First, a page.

The Idiot By Fyodor Dostoevsky Part III: Chapters 5-7

It was "heads."

"Then I read it," said Hippolyte, in the tone of one bowing to the fiat of destiny. He could not have grown paler if a verdict of death had suddenly been presented to him.

"But after all, what is it? Is it possible that I should have just risked my fate by tossing up?" he went on, shuddering; and looked round him again. His eyes had a curious expression of sincerity. "That is an astonishing psychological fact," he cried, suddenly addressing the prince, in a tone of the most intense surprise. "It is . . . it is something quite inconceivable, prince," he repeated with growing animation, like a man regaining consciousness. "Take note of it, prince, remember it; you collect, I am told, facts concerning capital punishment . . . They told me so. Ha, ha! My God, how absurd!" He sat down on the sofa, put his elbows on the table, and laid his head on his hands. "It is shameful — though what does it matter to me if it is shameful?

"Gentlemen, gentlemen! I am about to break the seal," he continued, with determination. "I-I — of course I don't insist upon anyone listening if they do not wish to."

With trembling fingers he broke the seal and drew out several sheets of paper, smoothed them out before him, and began sorting them.

"What on earth does all this mean? What's he going to read?" muttered several voices. Others said nothing; but one and all sat down and watched with curiosity. They began to think something strange might really be about to happen. Vera stood and trembled behind her father's chair, almost in tears with fright; Colia was nearly as much alarmed as she was. Lebedeff jumped up and put a couple of candles nearer to Hippolyte, so that he might see better.

"Gentlemen, this — you'll soon see what this is," began Hippolyte, and suddenly commenced his reading.

"It's headed, 'A Necessary Explanation,' with the motto, 'Apres moi le deluge!' Oh, deuce take it all! Surely I can never have seriously written such a silly motto as that? Look here, gentlemen, I beg to give notice that all this is very likely terrible nonsense. It is only a few ideas of mine. If you think that there is anything mysterious coming — or in a word — "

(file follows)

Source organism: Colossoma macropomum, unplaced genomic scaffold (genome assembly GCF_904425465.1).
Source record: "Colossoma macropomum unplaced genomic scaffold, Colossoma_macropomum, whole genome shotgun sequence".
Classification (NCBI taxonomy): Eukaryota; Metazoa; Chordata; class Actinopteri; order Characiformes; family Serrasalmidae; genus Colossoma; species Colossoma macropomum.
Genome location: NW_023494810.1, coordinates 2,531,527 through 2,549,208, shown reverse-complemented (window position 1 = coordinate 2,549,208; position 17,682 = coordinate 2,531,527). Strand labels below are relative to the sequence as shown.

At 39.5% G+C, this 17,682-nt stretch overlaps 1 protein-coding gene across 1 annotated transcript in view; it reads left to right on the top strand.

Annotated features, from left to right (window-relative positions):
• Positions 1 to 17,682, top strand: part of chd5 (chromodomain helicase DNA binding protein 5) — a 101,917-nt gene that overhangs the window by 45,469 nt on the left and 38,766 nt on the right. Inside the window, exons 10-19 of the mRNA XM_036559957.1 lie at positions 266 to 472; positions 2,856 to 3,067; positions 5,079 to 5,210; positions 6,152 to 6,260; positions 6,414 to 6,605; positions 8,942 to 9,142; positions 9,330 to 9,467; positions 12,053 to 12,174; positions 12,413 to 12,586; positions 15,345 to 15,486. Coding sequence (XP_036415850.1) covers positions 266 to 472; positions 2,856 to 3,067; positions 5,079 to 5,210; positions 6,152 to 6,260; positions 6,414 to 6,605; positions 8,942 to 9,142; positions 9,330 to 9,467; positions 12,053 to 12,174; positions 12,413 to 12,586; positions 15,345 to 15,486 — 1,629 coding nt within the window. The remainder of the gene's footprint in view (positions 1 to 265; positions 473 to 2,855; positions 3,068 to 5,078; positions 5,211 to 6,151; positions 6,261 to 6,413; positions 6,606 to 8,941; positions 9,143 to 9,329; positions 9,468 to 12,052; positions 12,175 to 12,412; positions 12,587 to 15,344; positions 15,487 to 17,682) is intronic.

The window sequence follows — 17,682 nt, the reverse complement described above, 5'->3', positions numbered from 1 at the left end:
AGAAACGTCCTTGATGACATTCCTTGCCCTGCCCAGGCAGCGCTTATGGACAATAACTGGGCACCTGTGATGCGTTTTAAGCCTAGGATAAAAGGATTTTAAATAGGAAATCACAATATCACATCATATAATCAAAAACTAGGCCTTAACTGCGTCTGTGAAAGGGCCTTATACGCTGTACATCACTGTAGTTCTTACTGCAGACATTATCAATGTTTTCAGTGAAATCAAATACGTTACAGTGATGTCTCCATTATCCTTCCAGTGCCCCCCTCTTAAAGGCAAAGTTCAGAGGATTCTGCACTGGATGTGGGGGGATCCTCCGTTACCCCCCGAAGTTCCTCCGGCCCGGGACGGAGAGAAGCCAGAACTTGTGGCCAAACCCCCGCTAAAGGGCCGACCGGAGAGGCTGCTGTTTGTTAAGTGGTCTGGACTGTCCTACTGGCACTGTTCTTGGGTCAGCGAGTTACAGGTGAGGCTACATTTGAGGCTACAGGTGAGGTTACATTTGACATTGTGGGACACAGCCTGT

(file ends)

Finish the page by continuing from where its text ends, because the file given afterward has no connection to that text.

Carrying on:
"Better read on without any more beating about the bush," said Gania.

"Affectation!" remarked someone else.

"Too much talk," said Rogojin, breaking the silence for the first time.

Hippolyte glanced at him suddenly, and when their eye, met Rogojin showed his teeth in a disagreeable smile, and said the following strange words: "That's not the way to settle this business, my friend; that's not the way at all."

Of course nobody knew what Rogojin meant by this; but his words made a deep impression upon all. Everyone seemed to see in a flash the same idea.

As for Hippolyte, their effect upon him was astounding. He trembled so that the prince was obliged to support him, and would certainly have cried out, but that his voice seemed to have entirely left him for the moment. For a minute or two he could not speak at all, but panted and stared at Rogojin. At last he managed to ejaculate:

"Then it was YOU who came — YOU — YOU?"

"Came where? What do you mean?" asked Rogojin, amazed. But Hippolyte, panting and choking with excitement, interrupted him violently.

"YOU came to me last week, in the night, at two o'clock, the day I was with you in the morning! Confess it was you!"

"Last week? In the night? Have you gone cracked, my good friend?"